A charity which provides accommodation and targeted support to help veterans stabilise their lives is proving to be a valuable service according to a recent survey.
Launchpad supported 152 homeless and unemployed veterans last year across its two sites in Newcastle-upon-Tyne and Liverpool.
Launchpad has provided many veterans with a lifeline to help them cope with the transition from military to civilian life.
The survey, which was completed by over 50 male residents living within the two Launchpad houses, highlighted some of the welfare, financial, housing and health issues some of our veterans face when leaving the forces.
At Launchpad’s Avondale House in Byker, 94% of veterans felt the support Launchpad provided was help they didn’t feel they could get elsewhere while a staggering 65% said they had felt abandoned by the country they served – until they came to Launchpad.
Prior to contacting Launchpad, 62% of veterans were sleeping rough and 73% said they moved from sofa to sofa. 73% stated they relied on food banks while 39% felt suicidal.
Thanks to the specialist housing and support provided by Launchpad, veterans can live in safe, secure accommodation for up to two years to get their lives back on track with the wonderful support of other organisations before moving on to live independently.
Launchpad is backed by several funding partners to provide the support veterans need to address often complex, deep-seated issues that have led or contributed to their situation.
In addition to providing housing in 31 self-contained flats at Avondale House, the charity supports residents to help them claim their benefit entitlements.
The survey revealed that after receiving specially tailored support, 94% of veterans felt they were better able to find long-term accommodation, 88% felt their wellbeing has improved, 95% were more optimistic about life while 89% had boosted their skills and 96% felt less excluded from society and were better able to manage their money.
This was very much echoed by 35-year-old Stephen Gibbon who is a resident at Launchpad’s Avondale House. Stephen served in the Army for nine years and gained the rank of Lance corporal. He completed tours in Northern Ireland and Iraq but later suffered from PTSD.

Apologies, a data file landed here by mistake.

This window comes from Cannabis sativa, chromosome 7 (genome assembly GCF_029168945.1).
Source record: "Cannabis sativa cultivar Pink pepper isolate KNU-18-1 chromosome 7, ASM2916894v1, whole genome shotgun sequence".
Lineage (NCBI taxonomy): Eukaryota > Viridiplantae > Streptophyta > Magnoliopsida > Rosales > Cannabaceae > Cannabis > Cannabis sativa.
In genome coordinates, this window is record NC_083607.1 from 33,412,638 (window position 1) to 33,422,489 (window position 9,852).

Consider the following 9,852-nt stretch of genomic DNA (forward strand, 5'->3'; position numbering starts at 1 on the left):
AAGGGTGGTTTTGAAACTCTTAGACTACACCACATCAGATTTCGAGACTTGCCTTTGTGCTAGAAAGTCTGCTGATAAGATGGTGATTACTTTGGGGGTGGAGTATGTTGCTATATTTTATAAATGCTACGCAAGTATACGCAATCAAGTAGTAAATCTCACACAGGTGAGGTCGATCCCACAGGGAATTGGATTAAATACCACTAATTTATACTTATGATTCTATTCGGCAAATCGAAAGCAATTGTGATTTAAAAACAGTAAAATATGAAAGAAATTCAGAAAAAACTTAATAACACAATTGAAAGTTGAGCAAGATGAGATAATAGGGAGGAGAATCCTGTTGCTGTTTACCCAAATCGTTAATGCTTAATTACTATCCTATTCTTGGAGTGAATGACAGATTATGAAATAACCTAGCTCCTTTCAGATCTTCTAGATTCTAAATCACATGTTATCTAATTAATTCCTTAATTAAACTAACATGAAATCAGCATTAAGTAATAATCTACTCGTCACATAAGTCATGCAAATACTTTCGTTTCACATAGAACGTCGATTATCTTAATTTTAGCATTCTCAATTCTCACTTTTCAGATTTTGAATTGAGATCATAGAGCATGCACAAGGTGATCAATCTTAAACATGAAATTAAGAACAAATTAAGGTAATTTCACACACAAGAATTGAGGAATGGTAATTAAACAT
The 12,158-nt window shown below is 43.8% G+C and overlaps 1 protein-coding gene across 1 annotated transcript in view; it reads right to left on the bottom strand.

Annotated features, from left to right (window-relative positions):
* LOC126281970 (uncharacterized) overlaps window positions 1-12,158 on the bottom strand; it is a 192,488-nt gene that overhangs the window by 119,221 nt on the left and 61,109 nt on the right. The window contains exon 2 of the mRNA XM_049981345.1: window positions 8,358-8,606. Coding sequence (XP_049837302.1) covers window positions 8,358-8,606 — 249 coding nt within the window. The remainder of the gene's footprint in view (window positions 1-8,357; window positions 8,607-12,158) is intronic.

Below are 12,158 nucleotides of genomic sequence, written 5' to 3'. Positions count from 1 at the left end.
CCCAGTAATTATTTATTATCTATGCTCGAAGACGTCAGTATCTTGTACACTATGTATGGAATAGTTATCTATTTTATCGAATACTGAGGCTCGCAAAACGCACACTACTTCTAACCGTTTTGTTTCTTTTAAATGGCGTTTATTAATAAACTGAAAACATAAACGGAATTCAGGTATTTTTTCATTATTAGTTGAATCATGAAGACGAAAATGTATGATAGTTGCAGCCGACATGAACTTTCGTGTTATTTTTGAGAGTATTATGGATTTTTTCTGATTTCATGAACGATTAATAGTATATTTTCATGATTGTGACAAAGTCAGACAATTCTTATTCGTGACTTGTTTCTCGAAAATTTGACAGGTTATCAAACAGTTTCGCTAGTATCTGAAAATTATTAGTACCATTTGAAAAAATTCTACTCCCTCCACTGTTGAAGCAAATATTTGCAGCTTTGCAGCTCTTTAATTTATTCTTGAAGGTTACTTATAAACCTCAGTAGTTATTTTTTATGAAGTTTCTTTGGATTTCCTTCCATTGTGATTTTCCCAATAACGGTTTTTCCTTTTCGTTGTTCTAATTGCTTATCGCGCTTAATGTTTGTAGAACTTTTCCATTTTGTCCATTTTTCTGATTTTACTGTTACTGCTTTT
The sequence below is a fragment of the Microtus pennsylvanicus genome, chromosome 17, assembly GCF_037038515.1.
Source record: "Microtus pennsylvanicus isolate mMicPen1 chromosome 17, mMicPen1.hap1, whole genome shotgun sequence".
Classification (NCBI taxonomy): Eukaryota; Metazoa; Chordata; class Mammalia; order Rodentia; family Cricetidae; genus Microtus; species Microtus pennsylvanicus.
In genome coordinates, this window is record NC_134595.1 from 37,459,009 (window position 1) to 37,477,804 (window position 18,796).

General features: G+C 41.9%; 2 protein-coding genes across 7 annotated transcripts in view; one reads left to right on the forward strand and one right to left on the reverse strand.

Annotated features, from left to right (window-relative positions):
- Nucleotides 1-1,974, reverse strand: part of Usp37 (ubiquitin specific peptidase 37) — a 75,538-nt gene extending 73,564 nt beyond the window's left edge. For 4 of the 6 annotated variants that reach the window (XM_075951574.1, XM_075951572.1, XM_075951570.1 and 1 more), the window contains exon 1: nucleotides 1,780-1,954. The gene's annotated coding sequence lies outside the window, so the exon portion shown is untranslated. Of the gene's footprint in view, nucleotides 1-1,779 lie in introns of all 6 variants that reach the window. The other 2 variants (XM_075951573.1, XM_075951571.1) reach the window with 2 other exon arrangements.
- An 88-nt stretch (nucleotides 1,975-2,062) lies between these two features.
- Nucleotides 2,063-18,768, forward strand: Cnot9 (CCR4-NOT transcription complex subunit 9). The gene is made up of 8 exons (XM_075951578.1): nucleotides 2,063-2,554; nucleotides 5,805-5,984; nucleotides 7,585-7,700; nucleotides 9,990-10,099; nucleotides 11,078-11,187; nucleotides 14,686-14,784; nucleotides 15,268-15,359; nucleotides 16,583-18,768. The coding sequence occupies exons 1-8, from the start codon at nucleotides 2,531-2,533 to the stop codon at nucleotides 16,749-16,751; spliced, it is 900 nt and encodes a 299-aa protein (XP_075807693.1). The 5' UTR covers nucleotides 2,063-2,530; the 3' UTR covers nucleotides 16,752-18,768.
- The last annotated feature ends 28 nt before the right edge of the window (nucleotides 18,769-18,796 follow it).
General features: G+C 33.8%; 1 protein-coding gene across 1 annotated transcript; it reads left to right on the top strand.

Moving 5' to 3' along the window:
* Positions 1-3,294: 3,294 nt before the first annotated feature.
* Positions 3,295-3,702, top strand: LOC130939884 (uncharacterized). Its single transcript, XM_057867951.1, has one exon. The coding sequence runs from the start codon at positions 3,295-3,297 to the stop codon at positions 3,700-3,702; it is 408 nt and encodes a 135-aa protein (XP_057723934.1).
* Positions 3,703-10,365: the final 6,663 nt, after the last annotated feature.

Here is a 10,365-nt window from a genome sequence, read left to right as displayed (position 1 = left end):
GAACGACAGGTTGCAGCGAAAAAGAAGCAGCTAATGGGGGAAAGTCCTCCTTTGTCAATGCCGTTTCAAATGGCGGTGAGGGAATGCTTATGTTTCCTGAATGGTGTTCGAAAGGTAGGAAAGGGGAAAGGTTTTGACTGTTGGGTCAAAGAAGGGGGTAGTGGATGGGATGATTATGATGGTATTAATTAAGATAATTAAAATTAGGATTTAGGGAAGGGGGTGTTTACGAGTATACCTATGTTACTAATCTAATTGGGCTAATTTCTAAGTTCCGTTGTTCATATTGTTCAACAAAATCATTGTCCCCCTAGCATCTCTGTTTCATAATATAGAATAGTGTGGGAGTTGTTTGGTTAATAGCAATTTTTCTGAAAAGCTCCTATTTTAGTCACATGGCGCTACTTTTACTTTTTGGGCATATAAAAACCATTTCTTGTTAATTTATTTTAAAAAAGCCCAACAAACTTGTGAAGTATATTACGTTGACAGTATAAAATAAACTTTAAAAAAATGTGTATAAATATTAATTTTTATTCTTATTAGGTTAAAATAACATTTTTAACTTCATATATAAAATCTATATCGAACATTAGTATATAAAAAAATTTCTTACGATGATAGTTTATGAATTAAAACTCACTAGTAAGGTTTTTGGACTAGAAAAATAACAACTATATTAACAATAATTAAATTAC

After the army, he found it hard to cope and lost his job as a HGV driver, resulting in him losing his car and family at the same time, He suddenly found himself homeless, in debt and turned to drugs and alcohol. Launchpad not only provided him with safe and secure accommodation, but also gave him the support he needed to turn his life around.
Within the space of two years, Stephen is in a much better place. He has cleared his debt, returned to work, attended rehabilitation courses for drugs and alcohol and completed training and therapy sessions. He is back in contact with his children, is in a relationship and is ready to own his own home again.
David Shaw, CEO and Co-founder of Launchpad, said: “The results of the survey demonstrate the valuable support and service our staff and partner organisations provide to veterans. Our veterans’ houses, Avondale House in Newcastle-upon-Tyne and Speke House in Liverpool, can accommodate up to 80 residents at any one time and we will welcome a further 40 new veterans this year as those with us now move on. We now have direct mental health support for veterans in each house.
“Since 2013, we have supported 385 veterans, of which 48% have found paid employment and 60% have moved on to long-term, settled accommodation.
“As the survey has highlighted and in Stephen’s case in particular, we do make a difference but we couldn’t do it without our partners and funders. It costs us over £3,500 after rent per year, per veteran we support, but it is reassuring that the survey demonstrates the positive outcomes our service delivers.”
The partners who support Launchpad are: Newcastle City Council, Big Lottery, ABF The Soldiers’ Charity, Royal British Legion, Veterans’ Foundation, Forces Employment Charity, Addaction, Crisis Skylight, the NHS, SSAFA, Speke Training and Education Centre and Combat Stress, among many others.